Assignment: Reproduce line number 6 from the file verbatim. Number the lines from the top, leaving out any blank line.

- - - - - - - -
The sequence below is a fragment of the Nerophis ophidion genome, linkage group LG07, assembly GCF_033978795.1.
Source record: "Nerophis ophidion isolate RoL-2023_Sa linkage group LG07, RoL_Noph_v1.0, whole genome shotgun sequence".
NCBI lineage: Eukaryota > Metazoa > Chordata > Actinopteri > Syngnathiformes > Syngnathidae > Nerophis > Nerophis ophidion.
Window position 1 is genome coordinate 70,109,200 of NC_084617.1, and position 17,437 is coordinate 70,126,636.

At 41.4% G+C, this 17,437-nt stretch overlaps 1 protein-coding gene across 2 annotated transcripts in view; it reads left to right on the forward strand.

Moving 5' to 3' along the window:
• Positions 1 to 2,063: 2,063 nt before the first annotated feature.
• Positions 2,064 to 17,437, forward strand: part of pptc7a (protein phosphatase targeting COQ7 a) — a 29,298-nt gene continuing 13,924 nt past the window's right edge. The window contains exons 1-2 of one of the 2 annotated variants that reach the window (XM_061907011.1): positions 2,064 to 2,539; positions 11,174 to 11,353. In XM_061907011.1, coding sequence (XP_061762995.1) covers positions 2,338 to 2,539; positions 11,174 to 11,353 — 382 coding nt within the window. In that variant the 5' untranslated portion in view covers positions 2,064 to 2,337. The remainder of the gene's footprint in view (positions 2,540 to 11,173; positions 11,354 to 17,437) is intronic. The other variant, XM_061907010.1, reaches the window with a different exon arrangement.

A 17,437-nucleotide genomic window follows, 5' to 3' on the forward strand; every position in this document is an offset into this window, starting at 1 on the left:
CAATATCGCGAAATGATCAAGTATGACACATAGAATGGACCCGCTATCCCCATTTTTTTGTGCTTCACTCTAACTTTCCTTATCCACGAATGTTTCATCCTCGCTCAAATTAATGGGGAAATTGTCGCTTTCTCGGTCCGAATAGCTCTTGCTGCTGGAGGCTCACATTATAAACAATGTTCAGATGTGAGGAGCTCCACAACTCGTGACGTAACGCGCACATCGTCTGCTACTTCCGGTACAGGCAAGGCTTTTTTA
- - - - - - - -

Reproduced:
Moving 5' to 3' along the window: